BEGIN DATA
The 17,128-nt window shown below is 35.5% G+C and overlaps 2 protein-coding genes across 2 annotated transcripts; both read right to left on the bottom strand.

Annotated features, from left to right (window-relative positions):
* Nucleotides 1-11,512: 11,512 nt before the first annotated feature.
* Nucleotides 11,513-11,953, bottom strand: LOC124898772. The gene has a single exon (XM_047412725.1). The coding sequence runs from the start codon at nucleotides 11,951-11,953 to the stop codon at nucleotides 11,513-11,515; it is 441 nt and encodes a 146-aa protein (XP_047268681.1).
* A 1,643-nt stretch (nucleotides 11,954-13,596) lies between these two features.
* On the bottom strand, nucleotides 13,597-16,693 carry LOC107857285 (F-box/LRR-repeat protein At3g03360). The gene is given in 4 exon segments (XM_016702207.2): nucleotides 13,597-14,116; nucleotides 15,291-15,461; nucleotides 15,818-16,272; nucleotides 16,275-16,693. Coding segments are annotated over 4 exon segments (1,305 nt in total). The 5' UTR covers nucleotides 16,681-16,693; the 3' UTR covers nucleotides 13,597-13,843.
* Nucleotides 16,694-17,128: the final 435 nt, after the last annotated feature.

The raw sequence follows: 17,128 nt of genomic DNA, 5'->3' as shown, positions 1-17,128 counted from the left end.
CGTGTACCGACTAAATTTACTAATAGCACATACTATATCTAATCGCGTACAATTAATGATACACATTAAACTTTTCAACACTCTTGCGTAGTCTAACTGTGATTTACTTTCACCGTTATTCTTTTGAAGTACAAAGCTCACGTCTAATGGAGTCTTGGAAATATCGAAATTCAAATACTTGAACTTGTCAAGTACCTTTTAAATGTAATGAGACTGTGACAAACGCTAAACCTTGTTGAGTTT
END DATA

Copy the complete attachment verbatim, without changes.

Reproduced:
The 17,128-nt window shown below is 35.5% G+C and overlaps 2 protein-coding genes across 2 annotated transcripts; both read right to left on the bottom strand.

Annotated features, from left to right (window-relative positions):
* Nucleotides 1-11,512: 11,512 nt before the first annotated feature.
* Nucleotides 11,513-11,953, bottom strand: LOC124898772. The gene has a single exon (XM_047412725.1). The coding sequence runs from the start codon at nucleotides 11,951-11,953 to the stop codon at nucleotides 11,513-11,515; it is 441 nt and encodes a 146-aa protein (XP_047268681.1).
* A 1,643-nt stretch (nucleotides 11,954-13,596) lies between these two features.
* On the bottom strand, nucleotides 13,597-16,693 carry LOC107857285 (F-box/LRR-repeat protein At3g03360). The gene is given in 4 exon segments (XM_016702207.2): nucleotides 13,597-14,116; nucleotides 15,291-15,461; nucleotides 15,818-16,272; nucleotides 16,275-16,693. Coding segments are annotated over 4 exon segments (1,305 nt in total). The 5' UTR covers nucleotides 16,681-16,693; the 3' UTR covers nucleotides 13,597-13,843.
* Nucleotides 16,694-17,128: the final 435 nt, after the last annotated feature.

The raw sequence follows: 17,128 nt of genomic DNA, 5'->3' as shown, positions 1-17,128 counted from the left end.
CGTGTACCGACTAAATTTACTAATAGCACATACTATATCTAATCGCGTACAATTAATGATACACATTAAACTTTTCAACACTCTTGCGTAGTCTAACTGTGATTTACTTTCACCGTTATTCTTTTGAAGTACAAAGCTCACGTCTAATGGAGTCTTGGAAATATCGAAATTCAAATACTTGAACTTGTCAAGTACCTTTTAAATGTAATGAGACTGTGACAAACGCTAAACCTTGTTGAGTTT